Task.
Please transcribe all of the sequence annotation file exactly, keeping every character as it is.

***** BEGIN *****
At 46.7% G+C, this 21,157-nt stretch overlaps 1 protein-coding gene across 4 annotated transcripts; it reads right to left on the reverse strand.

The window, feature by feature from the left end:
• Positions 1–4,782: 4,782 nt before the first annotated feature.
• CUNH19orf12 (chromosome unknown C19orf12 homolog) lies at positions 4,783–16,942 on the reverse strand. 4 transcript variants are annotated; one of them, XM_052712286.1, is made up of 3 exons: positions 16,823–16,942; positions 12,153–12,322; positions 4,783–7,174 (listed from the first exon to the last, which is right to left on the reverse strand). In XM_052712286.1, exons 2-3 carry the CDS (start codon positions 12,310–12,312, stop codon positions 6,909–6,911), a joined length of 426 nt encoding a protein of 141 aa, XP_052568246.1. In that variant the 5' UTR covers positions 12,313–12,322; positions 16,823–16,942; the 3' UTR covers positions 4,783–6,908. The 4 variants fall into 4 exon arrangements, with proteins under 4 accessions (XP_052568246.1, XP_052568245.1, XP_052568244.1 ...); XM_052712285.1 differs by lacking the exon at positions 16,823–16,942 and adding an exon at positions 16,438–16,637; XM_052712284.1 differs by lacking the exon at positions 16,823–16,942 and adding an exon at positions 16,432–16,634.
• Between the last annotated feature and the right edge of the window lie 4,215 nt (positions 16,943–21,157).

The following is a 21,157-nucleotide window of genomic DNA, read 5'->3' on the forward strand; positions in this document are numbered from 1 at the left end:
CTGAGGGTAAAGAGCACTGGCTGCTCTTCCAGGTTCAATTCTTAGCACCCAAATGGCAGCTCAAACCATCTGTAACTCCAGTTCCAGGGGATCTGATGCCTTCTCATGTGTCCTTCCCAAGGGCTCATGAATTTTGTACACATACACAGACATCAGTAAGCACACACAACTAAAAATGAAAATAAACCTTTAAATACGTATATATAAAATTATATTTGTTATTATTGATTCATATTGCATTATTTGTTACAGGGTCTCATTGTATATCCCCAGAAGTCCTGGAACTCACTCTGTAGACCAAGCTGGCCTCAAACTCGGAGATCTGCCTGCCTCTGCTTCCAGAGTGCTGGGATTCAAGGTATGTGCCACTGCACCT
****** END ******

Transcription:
At 46.7% G+C, this 21,157-nt stretch overlaps 1 protein-coding gene across 4 annotated transcripts; it reads right to left on the reverse strand.

The window, feature by feature from the left end:
• Positions 1–4,782: 4,782 nt before the first annotated feature.
• CUNH19orf12 (chromosome unknown C19orf12 homolog) lies at positions 4,783–16,942 on the reverse strand. 4 transcript variants are annotated; one of them, XM_052712286.1, is made up of 3 exons: positions 16,823–16,942; positions 12,153–12,322; positions 4,783–7,174 (listed from the first exon to the last, which is right to left on the reverse strand). In XM_052712286.1, exons 2-3 carry the CDS (start codon positions 12,310–12,312, stop codon positions 6,909–6,911), a joined length of 426 nt encoding a protein of 141 aa, XP_052568246.1. In that variant the 5' UTR covers positions 12,313–12,322; positions 16,823–16,942; the 3' UTR covers positions 4,783–6,908. The 4 variants fall into 4 exon arrangements, with proteins under 4 accessions (XP_052568246.1, XP_052568245.1, XP_052568244.1 ...); XM_052712285.1 differs by lacking the exon at positions 16,823–16,942 and adding an exon at positions 16,438–16,637; XM_052712284.1 differs by lacking the exon at positions 16,823–16,942 and adding an exon at positions 16,432–16,634.
• Between the last annotated feature and the right edge of the window lie 4,215 nt (positions 16,943–21,157).

The following is a 21,157-nucleotide window of genomic DNA, read 5'->3' on the forward strand; positions in this document are numbered from 1 at the left end:
CTGAGGGTAAAGAGCACTGGCTGCTCTTCCAGGTTCAATTCTTAGCACCCAAATGGCAGCTCAAACCATCTGTAACTCCAGTTCCAGGGGATCTGATGCCTTCTCATGTGTCCTTCCCAAGGGCTCATGAATTTTGTACACATACACAGACATCAGTAAGCACACACAACTAAAAATGAAAATAAACCTTTAAATACGTATATATAAAATTATATTTGTTATTATTGATTCATATTGCATTATTTGTTACAGGGTCTCATTGTATATCCCCAGAAGTCCTGGAACTCACTCTGTAGACCAAGCTGGCCTCAAACTCGGAGATCTGCCTGCCTCTGCTTCCAGAGTGCTGGGATTCAAGGTATGTGCCACTGCACCT